Thursday, October 17, 2013

The names of the courses I took in University

2CC12 Main group and acid and base chemistry
2CC13 Intro to the properties and reactions of organic molecules
2CC14 Organic chemistry
2CC16 Thermodynamics and Kinetics
4CC11 Energies and bonding
2LS02 Biochemistry for chemists
2LS13 Molecular basis of life

2CC31 Symmetry, bonding and structure of inorganic molecules
2CC32 Chemistry of Transition metals
2CC33 Organic Heterocyclic Synthesis
2CC34 Organic stereochemistry and mechanisms
2CC36 Quantum chemistry and spectroscopy
2MS38 Structure and properties I
2MS39 Structure and properties II

1CC2A Year in industry

1CC92 Structure and Inorganic chemistry in solids
2CC93 Inorganic chemistry
2CC95 Organic chemistry (retrosynthesis)
2CC97 Physical chemistry
3CC91 Reaction mechanism and spectroscopy
3CC94 chemistry honours options (organic)
3CC9P chemistry research project (organic)

Followed by PhD in Medicinal organic chemistry

Saturday, October 12, 2013

Just discovered Free mindmapping software (Stereochemistry)

This is so cool.  I have just discovered mind mapping free software.  I made this map in Edraw mindmap (freeware).  I think the mind maps are much more interesting to look at and study from than a list of definitions!!
On my previous post I used which allows 3 free mindmaps before you have to pay for your account.   The seems slightly easier to control but has less options for shapes, arrows etc.
I used the free MarvinSketch software to draw the chemical drawing.

Significant Figures

Hopefully you can zoom into the image.
1.  Zeros at the beginning of a number are never significant.
2.  Zeros at the end are only significant if there is a decimal place.   300 (1SF), 300. (3SF), 300.0 (4SF)
3.  Zeros in the middle are always significant.

When adding or subtracting, the answer can have no more decimal places than the measurement with the fewest number of decimal places.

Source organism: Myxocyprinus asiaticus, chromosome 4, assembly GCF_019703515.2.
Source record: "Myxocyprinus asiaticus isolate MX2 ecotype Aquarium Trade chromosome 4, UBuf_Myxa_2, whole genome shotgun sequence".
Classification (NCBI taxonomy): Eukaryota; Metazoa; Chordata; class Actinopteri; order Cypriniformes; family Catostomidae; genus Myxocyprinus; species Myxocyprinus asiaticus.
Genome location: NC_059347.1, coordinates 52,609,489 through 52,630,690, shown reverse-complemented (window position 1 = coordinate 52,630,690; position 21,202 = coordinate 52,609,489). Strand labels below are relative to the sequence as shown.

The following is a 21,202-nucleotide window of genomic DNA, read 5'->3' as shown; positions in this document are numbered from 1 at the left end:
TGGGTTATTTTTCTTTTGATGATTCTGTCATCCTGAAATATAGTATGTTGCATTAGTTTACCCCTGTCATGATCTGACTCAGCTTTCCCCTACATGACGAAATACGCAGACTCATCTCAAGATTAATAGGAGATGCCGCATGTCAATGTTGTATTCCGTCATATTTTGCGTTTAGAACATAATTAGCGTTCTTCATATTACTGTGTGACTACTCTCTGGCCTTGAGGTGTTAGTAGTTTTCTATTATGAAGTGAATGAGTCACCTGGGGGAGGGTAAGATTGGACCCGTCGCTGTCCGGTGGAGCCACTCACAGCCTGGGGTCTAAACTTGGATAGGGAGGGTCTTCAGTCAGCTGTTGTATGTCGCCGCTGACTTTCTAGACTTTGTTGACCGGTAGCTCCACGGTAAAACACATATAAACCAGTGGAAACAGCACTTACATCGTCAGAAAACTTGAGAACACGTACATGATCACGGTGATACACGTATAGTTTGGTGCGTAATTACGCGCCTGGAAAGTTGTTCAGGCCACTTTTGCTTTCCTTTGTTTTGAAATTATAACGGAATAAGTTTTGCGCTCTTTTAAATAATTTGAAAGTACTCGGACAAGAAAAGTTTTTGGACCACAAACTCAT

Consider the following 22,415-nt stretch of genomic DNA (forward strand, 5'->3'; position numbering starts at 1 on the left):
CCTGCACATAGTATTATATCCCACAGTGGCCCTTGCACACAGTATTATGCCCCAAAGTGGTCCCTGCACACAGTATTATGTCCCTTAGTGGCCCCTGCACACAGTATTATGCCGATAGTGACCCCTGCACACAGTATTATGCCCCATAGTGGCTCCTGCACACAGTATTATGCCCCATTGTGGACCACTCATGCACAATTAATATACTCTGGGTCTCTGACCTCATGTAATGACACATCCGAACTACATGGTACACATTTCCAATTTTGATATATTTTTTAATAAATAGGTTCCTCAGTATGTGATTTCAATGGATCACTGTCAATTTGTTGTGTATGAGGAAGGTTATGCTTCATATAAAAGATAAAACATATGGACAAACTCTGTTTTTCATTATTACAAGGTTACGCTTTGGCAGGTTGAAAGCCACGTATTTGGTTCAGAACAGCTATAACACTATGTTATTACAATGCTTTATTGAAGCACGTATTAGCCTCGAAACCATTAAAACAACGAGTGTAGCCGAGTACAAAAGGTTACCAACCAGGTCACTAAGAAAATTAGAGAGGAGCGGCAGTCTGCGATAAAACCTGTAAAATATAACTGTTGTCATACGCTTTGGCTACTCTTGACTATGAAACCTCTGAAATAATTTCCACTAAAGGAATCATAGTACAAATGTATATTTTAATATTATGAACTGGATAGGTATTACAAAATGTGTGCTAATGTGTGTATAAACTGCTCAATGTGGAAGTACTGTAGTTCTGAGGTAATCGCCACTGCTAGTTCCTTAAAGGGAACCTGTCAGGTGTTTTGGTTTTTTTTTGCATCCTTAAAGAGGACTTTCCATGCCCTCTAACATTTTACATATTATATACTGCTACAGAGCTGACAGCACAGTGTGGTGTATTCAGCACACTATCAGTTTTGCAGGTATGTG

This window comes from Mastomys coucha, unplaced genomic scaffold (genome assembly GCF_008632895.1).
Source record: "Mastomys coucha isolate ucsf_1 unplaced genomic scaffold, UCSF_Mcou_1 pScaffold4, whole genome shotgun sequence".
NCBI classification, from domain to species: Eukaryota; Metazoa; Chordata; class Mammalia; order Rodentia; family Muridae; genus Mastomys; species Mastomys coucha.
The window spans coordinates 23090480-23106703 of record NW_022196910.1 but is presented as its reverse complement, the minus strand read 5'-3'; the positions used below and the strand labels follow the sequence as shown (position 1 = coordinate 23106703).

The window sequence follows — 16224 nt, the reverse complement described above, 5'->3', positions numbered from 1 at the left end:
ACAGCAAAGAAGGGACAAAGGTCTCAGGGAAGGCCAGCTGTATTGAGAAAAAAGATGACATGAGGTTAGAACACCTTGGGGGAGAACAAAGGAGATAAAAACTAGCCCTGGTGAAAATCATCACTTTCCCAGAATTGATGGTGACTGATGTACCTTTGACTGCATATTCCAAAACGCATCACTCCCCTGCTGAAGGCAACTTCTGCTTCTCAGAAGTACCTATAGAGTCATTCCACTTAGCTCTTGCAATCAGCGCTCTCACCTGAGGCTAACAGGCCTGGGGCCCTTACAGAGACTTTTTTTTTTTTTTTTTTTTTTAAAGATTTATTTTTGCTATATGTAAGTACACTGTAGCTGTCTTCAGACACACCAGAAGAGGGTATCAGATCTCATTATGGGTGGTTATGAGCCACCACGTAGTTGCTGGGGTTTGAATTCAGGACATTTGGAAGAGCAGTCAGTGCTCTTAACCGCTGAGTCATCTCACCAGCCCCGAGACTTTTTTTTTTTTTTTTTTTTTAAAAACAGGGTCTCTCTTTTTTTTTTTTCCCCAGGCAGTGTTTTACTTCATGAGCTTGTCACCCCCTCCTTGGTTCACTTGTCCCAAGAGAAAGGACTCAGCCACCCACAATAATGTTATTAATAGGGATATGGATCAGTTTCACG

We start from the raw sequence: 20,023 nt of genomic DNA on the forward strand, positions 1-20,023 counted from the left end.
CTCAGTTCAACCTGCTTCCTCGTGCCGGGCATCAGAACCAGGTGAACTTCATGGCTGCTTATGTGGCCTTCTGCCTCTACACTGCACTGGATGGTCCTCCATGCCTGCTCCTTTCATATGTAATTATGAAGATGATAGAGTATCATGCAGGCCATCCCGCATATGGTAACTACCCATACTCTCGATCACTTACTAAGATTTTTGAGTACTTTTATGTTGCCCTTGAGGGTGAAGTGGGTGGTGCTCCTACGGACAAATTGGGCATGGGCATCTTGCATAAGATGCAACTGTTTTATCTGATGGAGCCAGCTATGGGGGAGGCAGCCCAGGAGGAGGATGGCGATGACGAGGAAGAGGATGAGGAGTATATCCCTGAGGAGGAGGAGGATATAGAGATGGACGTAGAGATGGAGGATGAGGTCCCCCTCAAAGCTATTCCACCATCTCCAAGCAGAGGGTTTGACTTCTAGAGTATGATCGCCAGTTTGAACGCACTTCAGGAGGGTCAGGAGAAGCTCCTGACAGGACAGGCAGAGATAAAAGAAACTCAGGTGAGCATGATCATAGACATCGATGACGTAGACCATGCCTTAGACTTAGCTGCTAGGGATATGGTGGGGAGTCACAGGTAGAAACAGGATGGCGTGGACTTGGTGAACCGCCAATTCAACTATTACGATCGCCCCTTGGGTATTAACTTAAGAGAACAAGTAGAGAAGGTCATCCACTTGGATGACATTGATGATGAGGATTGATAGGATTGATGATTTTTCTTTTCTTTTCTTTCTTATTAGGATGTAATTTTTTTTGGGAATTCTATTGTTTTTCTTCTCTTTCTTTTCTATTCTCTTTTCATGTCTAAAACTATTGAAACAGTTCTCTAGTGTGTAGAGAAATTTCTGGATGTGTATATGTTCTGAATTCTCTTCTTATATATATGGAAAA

When multiplying or dividing, the answer must be given with the same number of significant figures as the measurement with the fewest significant figures.

Thursday, January 24, 2013

Preparing for organic chemistry

Congratulations, you have made it through two semesters of general chemistry, next stop organic chemistry You are worried, you have heard that organic chemistry is really hard and you are wondering what you really need to know from general chemistry to make things easier. The good news for some is most of the math is not required in o-chem. There are many concepts that carry forward from general chemistry to organic chemistry, unfortunately most of these concepts were introduced in the first semester of general chemistry and many students have forgotten them by the time they take O-chem. Since very little time will be spent on these topics I feel it is important that all students refresh themselves on them before entering the course. This will help you understand what your Professor is talking about when he/she is introducing more difficult topics.

These are the areas I recommend you review:

1. Lewis structures. These are the diagrams that show the bonding between the atoms in a molecule. They also show all lone pairs on the molecules. In addition make sure you understand what a positive and negative charge means on a molecule. This is the backbone of learning how to arrow push and draw organic reaction mechanisms. Here are some examples to try. Carbon dioxide CO2, diazomethane H3CN2, methyl isocyante H3CNCO, acetamide H3CCONH2, oxalic acid (CO2H)2 .

2. Resonance forms. Be able to draw all resonance forms of a Lewis structure. Try drawing resonances on the above examples.

3. Hybridization. Understand how atomic orbitals are mixed to form new orbitals suitable for bonding. Be able to label each atom as being SP3, SP2 or SP1 hybridized. Try the above examples.

4. Understand the different intermolecular forces. (Dipole-dipole, London dispersion forces, hydrogen bonds, ion dipole, induced dipole forces). Be able to explain why they have effects on physical properties of molecules.

5. Stoichiometry. You will not need to know a lot of math for O-Chem but you will need to work out things like percentage yields and quantities of materials needed in your lab course.

6. Acid-base chemistry. Understand what makes something acidic/basic. Organic acids are all weak acids, recall that means they are not fully dissociated and are in equilibrium with its conjugate base. The lower the pKa the more acidic something is. Understand what factors affect the stability of a conjugate base and hence increases the acidity of the acid. You will not be expected to repeat the calculations from general chemistry. The reaction between a Lewis acid (accepts electrons) and a Lewis base (donates electrons) is probably the most important concept in organic chemistry. This is the back bone of reaction mechanisms.

If you understand everything above this will be a great starting point for the new materials in organic chemistry. Good luck.